Canadian scholars
Engaging ideas, transforming minds
Engaging ideas, transforming minds
2005 crime and deviance in canada cvr
386 pages
6.75 x 9.75 inches
June 2005
Print ISBN: 9781551302744
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Overview

This unique and timely reader brings together twenty-four of the very best and most controversial readings on the history of crime, deviance, and criminal justice in Canada. This text is ideal for use in courses on introductory criminology, crime and deviance, or the Canadian justice system, particularly those with an historical component.

The theme of power relations is a very strong, unifying element—that is, relations of gender, social class, ethnicity, and age. Through such topics as prostitution, prohibition, youth courts, and the regulation of sexuality, we can trace these relations of power and how they link to the definition of crime in society.


Related Titles


Table of Contents

PART I: DEVELOPING ISSUES IN CRIME AND PUNISHMENT

Chapter 1: Administering Justice without the State: A Study of the Private Justice System of the Hudson's Bay Company to 1800
Russel Smandych and Rick Linden

Chapter 2: Criminal Boundaries: The Frontier and the Contours of Upper Canadian Justice, 1792-1840
David Murray

Chapter 3: The Mounties as Vigilantes: Perceptions of Community and the Transformation of Law in the Yukon, 1885-1897
Thomas Stone

Chapter 4: Discordant Music: Charivaris and Whitecapping in Nineteenth-Century North America
Brian D. Palmer

Chapter 5: Railing, Tattling, and General Rumour: Gossip, Gender, and Church Regulation in Upper Canada
Lynne Marks

PART II: A WORKING CRIMINAL JUSTICE SYSTEM

Chapter 6: Homicide in Nova Scotia, 1749-1815
Allyson N. May and Jim Phillips

Chapter 7: The Shining Sixpence: Women's Worth in Canadian Law at the End of the Victoria Era
Constance Backhouse

Chapter 8: Gender and Criminal Court Outcomes: An Historical Analysis
Helen Boritch

Chapter 9: The Voluntary Delinquent: Parents, Daughters, and the Montreal Juvenile Delinquents' Court in 1918
Tamara Myers

Chapter 10: Governing Mentalities: The Deportation of "Insane" and "Feebleminded" Immigrants out of British Columbia from Confederation to World War II
Robert Menzies

Chapter 11: Crime and the Changing Forms of Class Control: Policing Public Order in "Toronto the Good," 1859-1955
Helen Boritch and John Hagan

PART III: POLICING ETHNICITY

Chapter 12: Spectacular Justice: The Circus on Trial, and the Trial as Circus, Picton, 1903
Carolyn Strange and Tina Loo

Chapter 13: "Gentlemen, This Is No Ordinary Trial": Sexual Narratives in the Trial of the Reverend Corbett, Red River, 1863
Erica Smith

Chapter 14: The Relocation Phenomenon and the Africville Study
Donald H. Clairmont and William Magill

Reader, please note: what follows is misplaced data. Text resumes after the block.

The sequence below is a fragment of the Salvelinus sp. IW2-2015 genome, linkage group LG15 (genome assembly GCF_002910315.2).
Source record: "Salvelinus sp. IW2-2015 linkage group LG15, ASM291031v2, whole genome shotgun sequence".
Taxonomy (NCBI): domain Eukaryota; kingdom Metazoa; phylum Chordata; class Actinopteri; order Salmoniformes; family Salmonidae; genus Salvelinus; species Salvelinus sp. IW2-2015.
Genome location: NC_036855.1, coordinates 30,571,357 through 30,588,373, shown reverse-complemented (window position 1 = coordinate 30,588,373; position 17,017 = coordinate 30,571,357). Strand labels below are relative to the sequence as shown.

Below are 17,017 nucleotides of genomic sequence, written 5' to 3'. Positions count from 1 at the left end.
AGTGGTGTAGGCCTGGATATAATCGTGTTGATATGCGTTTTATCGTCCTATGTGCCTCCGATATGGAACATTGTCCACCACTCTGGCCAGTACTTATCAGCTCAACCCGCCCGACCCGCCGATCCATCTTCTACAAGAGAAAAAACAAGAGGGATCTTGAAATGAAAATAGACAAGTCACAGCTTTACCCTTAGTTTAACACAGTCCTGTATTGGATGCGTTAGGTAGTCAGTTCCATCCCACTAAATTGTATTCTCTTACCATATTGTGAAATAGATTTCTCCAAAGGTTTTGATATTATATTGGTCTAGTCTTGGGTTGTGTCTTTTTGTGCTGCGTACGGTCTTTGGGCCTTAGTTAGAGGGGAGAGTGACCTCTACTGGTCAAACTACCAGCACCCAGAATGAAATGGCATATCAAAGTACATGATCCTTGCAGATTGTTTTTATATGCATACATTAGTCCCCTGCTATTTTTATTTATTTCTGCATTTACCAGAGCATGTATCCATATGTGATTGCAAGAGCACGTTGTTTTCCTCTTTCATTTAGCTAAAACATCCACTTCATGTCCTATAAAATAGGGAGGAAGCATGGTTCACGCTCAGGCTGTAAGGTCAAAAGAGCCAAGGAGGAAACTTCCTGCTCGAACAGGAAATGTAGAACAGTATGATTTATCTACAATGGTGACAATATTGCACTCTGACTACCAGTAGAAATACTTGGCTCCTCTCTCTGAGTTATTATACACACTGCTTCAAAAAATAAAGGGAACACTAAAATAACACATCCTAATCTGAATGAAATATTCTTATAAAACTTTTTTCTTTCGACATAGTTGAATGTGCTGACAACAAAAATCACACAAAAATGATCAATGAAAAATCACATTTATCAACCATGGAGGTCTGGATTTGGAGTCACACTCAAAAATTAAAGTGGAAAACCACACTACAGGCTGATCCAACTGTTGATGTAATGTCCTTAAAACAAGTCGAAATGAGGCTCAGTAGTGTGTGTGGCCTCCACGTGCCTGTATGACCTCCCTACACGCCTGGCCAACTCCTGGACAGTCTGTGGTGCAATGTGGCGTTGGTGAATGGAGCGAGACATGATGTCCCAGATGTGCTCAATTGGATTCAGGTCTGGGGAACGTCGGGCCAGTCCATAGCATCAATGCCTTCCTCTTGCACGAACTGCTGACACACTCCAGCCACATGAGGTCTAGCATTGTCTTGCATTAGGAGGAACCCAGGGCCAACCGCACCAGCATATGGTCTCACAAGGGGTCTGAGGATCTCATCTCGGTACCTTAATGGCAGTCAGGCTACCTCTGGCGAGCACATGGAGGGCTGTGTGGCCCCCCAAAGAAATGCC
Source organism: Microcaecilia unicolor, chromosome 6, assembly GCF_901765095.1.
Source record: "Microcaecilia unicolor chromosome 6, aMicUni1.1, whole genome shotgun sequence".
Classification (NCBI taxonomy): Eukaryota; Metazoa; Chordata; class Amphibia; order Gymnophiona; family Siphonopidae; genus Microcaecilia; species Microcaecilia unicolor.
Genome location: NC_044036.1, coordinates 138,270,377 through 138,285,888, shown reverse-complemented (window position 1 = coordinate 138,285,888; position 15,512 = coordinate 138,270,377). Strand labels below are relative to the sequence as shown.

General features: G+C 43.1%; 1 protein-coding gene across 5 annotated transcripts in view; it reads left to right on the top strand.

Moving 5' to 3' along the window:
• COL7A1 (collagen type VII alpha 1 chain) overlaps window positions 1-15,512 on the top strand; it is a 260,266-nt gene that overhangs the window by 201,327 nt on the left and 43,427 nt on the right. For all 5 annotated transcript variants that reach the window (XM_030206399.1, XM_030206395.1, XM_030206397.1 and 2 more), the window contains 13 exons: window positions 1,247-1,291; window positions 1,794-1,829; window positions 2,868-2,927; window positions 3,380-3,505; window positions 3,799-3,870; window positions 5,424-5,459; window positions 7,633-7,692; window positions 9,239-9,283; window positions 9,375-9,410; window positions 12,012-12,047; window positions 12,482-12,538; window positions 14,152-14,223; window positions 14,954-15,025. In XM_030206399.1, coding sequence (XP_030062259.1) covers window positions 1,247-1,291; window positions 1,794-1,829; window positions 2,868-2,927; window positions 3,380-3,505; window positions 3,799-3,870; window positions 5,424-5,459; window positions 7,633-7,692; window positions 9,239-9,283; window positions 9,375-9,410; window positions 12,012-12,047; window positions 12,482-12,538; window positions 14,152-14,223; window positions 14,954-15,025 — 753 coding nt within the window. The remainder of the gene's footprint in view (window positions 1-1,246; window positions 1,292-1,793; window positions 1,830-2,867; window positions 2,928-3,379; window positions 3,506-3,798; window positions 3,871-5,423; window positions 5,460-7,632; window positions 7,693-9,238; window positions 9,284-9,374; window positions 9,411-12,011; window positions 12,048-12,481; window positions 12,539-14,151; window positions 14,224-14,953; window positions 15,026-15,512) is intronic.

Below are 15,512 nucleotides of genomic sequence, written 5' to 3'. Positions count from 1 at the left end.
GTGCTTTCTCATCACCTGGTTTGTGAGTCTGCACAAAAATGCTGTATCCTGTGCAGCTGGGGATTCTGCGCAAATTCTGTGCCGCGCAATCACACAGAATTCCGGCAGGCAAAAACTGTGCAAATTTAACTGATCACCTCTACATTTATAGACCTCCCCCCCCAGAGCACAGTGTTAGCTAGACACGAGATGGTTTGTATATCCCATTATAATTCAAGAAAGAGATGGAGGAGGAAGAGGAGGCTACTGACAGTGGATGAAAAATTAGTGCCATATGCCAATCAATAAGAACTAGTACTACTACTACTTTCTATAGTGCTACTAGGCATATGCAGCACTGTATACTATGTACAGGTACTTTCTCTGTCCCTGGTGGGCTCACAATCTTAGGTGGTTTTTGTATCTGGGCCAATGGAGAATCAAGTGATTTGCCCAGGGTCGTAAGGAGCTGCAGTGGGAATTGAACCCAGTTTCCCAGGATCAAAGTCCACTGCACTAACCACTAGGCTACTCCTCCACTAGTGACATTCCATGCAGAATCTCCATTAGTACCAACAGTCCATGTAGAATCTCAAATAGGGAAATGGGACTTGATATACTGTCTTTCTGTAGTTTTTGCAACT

Chapter 15: Criminalizing the Colonized: Ontario Native Women Confront the Criminal Justice System, 1920-1960
Joan Sangster

Chapter 16: Creating "Slaves of Satan" or "New Canadians"? The Law, Education, and the Socialization of Doukhobor Children, 1911-1935
John McLaren

PART IV: REGULATING GENDER AND SEXUALITY

Chapter 17: Moral Reform in English Canada, 1885-1925: Introduction
Mariana Valverde

Chapter 18: Defining Sexual Promiscuity: "Race," Gender, and Class in the Operation of Ontario's Female Refugees Act, 1930-1960
Joan Sangster

Chapter 19: "Horrible Temptations": Sex, Men, and Working-Class Male Youth in Urban Ontario, 1890-1935
Steven Maynard

Chapter 20: Mother Knows Best: The Development of Separate Institutions for Women
Kelly Hannah-Moffat

Chapter 21: "Character Weaknesses" and "Fruit Machines": Towards an Analysis of the Anti-Homosexual Security Campaign in the Canadian Civil Service, 1959-1964
Gary Kinsman

PART V: MORAL REGULATION OF PERSONAL BEHAVIOUR

Chapter 22: Chasing the Social Evil: Moral Fervour and the Evolution of Canada's Prostitution Laws, 1867-1917
John P.S. McLaren

Chapter 23: The First Century: The History of Non-Medical Opiate Use and Control Policies in Canada,  1870-1970
Robert R. Solomon and Melvyn Green

Chapter 24: Regeneration Rejected: Policing Canada's War on Liquor, 1890-1930
Greg Marquis

Chris McCormick

Chris McCormick is Chair of the Criminology Department at St. Thomas University. He is an author and editor of books on crime and the media and corporate crime. As a newspaper columnist, he writes extensively on crime and criminal justice issues.


Len Green

Len Green is Lecturer in the Criminology and Criminal Justice Department at St. Thomas University. He has a Masters in Criminology from the University of Toronto.


Reviews

"This collection includes the most current issues in the history of crime and deviance in Canada. The scope of this book goes beyond traditional studies of the history of crime to include important aspects of deviance, moral regulation and relations of power in Canadian society. It challenges students to consider the historical relationships between criminal justice practices and gender, sexuality, class, and race inequities in Canadian society."
—  Paula Maurutto, University of Toronto

"This collection includes the most current issues in the history of crime and deviance in Canada. The scope of this book goes beyond traditional studies of the history of crime to include important aspects of deviance, moral regulation and relations of power in Canadian society. It challenges students to consider the historical relationships between criminal justice practices and gender, sexuality, class, and race inequities in Canadian society."

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